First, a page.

THOUSAND OAKS, Calif. — John Fassel should have been celebrating when the Los Angeles Rams had their kicker, punter and return specialist voted in as Pro Bowl starters Tuesday. Instead, the special teams coordinator everyone calls “Bones” was setting up tryouts with 12 kickers to replace Greg Zuerlein, who is out for the season with a back injury.

Fassel chose Sam Ficken, a Penn State product who has never kicked in an NFL regular-season game, in another test of whether the Rams can continue to thrive on special teams this season in spite of personnel changes, starting Sunday at the Tennessee Titans.

It hasn’t been as issue so far, as the analytics website Football Outsiders ranks the Rams as the second-best special teams unit in the league by their DVOA metric. The Rams are second in the NFL in yards per kick return, third in yards per punt return, second in net punting, and have come up with timely returns, stops and blocks despite turnover among their core special teams players.

Punter Johnny Hekker called it the most productive group he has been around, and Fassel couldn’t disagree.

“I’d have to go back and look at it statistically, but it feels like it,” Fassel said. “It’s been fun to see a new group of young special teamers step up and make some plays, and I think so far we’ve been pretty good.”

A new crop of contributors has emerged, highlighted by second-year wide receiver Pharoh Cooper making the Pro Bowl as a return specialist. Cooper is averaging 28.2 yards per kick return, scoring a touchdown on a 103-yard kick return at Jacksonville, and 13.4 yards per punt return. Linebacker Cory Littleton, wide receiver Mike Thomas and defensive back Blake Countess have made their presence known. Even rookie wide receiver Josh Reynolds has become a factor despite coming in with limited experience playing on special teams.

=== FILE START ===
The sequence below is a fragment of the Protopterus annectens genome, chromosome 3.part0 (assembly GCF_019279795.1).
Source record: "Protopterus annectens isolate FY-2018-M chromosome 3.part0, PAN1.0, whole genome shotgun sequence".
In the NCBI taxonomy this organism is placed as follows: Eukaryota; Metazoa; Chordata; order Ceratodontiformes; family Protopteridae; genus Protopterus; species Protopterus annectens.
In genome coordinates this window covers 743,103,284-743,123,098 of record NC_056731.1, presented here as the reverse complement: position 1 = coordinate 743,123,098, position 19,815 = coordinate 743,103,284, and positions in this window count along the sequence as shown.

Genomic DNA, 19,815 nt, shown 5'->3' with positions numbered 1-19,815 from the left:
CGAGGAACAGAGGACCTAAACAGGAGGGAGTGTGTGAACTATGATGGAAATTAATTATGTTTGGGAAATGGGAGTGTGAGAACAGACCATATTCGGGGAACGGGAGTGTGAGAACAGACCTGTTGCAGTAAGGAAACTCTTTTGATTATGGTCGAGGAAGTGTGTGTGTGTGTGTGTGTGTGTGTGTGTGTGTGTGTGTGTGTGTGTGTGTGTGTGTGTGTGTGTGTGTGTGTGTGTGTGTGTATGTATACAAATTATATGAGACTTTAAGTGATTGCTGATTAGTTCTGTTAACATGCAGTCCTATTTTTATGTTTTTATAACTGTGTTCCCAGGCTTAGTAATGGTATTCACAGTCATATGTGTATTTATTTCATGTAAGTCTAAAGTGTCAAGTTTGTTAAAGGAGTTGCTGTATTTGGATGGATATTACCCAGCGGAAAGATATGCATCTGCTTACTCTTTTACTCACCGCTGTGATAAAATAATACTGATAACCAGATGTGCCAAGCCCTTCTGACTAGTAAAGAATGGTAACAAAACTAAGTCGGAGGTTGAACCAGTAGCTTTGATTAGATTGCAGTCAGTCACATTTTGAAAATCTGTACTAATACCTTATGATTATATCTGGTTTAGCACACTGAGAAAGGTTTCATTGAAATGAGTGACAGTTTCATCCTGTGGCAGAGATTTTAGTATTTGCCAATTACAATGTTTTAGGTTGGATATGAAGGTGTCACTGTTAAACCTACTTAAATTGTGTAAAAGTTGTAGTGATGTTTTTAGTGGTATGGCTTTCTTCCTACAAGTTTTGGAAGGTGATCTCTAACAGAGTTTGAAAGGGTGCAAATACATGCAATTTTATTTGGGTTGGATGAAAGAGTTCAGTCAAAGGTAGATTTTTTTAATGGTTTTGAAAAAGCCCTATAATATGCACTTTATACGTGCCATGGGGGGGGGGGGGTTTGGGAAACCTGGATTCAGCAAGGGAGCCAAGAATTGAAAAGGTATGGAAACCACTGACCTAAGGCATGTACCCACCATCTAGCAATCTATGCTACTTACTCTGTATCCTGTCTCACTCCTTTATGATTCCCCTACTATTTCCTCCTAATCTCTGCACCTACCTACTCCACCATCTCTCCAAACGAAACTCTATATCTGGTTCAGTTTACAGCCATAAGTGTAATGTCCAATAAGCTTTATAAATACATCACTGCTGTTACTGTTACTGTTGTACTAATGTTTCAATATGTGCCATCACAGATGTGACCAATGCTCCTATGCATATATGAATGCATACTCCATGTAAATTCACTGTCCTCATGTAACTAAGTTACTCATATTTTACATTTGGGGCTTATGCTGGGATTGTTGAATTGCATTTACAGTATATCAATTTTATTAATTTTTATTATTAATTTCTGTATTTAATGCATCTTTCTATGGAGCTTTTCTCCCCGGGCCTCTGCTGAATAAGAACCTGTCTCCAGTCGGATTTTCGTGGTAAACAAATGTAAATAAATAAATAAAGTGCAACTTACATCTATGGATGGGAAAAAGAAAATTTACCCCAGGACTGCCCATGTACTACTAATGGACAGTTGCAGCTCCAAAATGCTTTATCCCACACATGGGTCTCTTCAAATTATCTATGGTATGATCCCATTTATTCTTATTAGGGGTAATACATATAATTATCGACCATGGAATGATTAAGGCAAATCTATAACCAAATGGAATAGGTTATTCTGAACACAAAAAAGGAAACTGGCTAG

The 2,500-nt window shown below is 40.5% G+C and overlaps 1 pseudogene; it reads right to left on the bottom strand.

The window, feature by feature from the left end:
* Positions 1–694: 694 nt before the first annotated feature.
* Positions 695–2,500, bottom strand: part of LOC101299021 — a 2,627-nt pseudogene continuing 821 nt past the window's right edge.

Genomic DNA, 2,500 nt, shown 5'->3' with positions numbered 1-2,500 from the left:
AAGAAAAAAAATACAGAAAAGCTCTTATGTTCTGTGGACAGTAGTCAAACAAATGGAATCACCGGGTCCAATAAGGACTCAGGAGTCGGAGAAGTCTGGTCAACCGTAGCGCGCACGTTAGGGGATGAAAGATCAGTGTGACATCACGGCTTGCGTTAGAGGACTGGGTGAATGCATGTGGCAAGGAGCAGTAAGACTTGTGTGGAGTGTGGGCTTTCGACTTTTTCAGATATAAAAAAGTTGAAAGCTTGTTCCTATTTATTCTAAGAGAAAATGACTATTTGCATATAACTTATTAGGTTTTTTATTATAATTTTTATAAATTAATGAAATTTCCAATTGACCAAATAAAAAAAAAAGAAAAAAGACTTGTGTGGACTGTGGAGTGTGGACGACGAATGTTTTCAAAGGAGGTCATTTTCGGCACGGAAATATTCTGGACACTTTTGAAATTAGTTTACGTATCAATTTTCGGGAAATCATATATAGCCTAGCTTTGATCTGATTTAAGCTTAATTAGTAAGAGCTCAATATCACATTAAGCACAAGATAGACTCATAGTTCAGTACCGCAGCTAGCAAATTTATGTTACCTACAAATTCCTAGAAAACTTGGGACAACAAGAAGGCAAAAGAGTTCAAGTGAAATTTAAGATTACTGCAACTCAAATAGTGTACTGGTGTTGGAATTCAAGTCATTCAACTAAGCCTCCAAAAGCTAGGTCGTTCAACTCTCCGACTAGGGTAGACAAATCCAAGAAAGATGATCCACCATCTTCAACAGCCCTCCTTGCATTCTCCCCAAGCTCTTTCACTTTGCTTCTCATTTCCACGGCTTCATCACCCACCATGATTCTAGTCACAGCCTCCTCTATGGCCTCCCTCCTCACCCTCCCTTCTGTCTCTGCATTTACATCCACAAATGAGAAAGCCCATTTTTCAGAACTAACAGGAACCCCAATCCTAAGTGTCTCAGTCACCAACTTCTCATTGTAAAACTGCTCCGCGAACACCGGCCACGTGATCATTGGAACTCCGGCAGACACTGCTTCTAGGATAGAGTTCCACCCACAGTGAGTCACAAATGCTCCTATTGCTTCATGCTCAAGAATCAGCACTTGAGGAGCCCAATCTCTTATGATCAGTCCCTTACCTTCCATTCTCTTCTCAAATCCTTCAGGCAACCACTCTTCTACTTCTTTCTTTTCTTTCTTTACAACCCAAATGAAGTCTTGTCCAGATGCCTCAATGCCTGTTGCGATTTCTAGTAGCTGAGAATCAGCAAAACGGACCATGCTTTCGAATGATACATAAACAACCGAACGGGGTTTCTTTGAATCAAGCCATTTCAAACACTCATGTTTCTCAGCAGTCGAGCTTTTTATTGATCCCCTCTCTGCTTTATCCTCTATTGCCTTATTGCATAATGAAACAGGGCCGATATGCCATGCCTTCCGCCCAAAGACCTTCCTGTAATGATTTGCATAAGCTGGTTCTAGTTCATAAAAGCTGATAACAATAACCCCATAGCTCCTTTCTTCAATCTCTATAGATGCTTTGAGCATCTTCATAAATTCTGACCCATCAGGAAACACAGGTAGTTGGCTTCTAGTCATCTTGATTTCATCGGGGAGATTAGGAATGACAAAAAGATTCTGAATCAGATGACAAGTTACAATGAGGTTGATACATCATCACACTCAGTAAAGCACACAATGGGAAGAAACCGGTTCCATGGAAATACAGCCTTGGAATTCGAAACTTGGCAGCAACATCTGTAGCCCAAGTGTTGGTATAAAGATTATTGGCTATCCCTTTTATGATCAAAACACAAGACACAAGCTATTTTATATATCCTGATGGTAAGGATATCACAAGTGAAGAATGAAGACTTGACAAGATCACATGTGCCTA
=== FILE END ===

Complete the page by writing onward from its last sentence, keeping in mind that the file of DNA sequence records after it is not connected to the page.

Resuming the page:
“Like me, not doing special teams in college or high school, you kind of just think that everybody runs and do their thing,” Reynolds said. ?”Seeing all the technique and the fundamentals and stuff, it’s awesome.”

Fassel believes the variety of skills required on special teams can be easily overlooked, calling it “unfathomable to the naked eye.” Blocking on a punt return is different than blocking on a kick return. The same is true of covering a kickoff versus covering a punt.

All of those traits will be needed to contain Titans cornerback Adoree Jackson, who established himself as one of the most dynamic return specialists in football during his college career at Southern California.

“He’s got super ball skills, and then he’s just a real elusive runner,” Fassel said.

Jackson can test Fassel’s group in a variety of ways, but they have shown the ability to come up with key plays that might get overlooked during the course of a game or a season. In the 42-7 win at Seattle on Sunday, Countess and Littleton combined to tackle Tyler Lockett at the Seahawks’ 16-yard line on the opening kickoff. That advantageous field position helped the defense to come away with an early takeaway, setting the tone for a dominant performance.

“All the guys on special teams have that mindset to make a play,” cornerback Trumaine Johnson said.

“Very, very selfless guys, too, that are willing to kind of deny themselves the offensive and defensive playing time, but know if they produce on special teams that good things will come to them. We’re the product of our environment and we work really hard to make sure we can impact this game in a positive impact for our team,” Hekker said.

After just a few days around Ficken, Fassel sees him fitting in well with the Rams’ culture on special teams. Whether that will translate to replacing the top scorer in the NFL after Zuerlein made 38 of 40 field goals this season is another matter, but the ever-upbeat Fassel likes the blank slate Ficken provides.

“He’s very poised,” Fassel said. “But I’m really excited for him and what a great opportunity for him. I mean, you serious, like to come in with two weeks left and on a team that’s playing for an NFC West title? It’s good, but it’s not going to be too big for him. That’s the sense I get.”

NOTES: OLB Matt Longacre (back) will not play against the Titans. Longacre is third on the team with 5 1/2 sacks.

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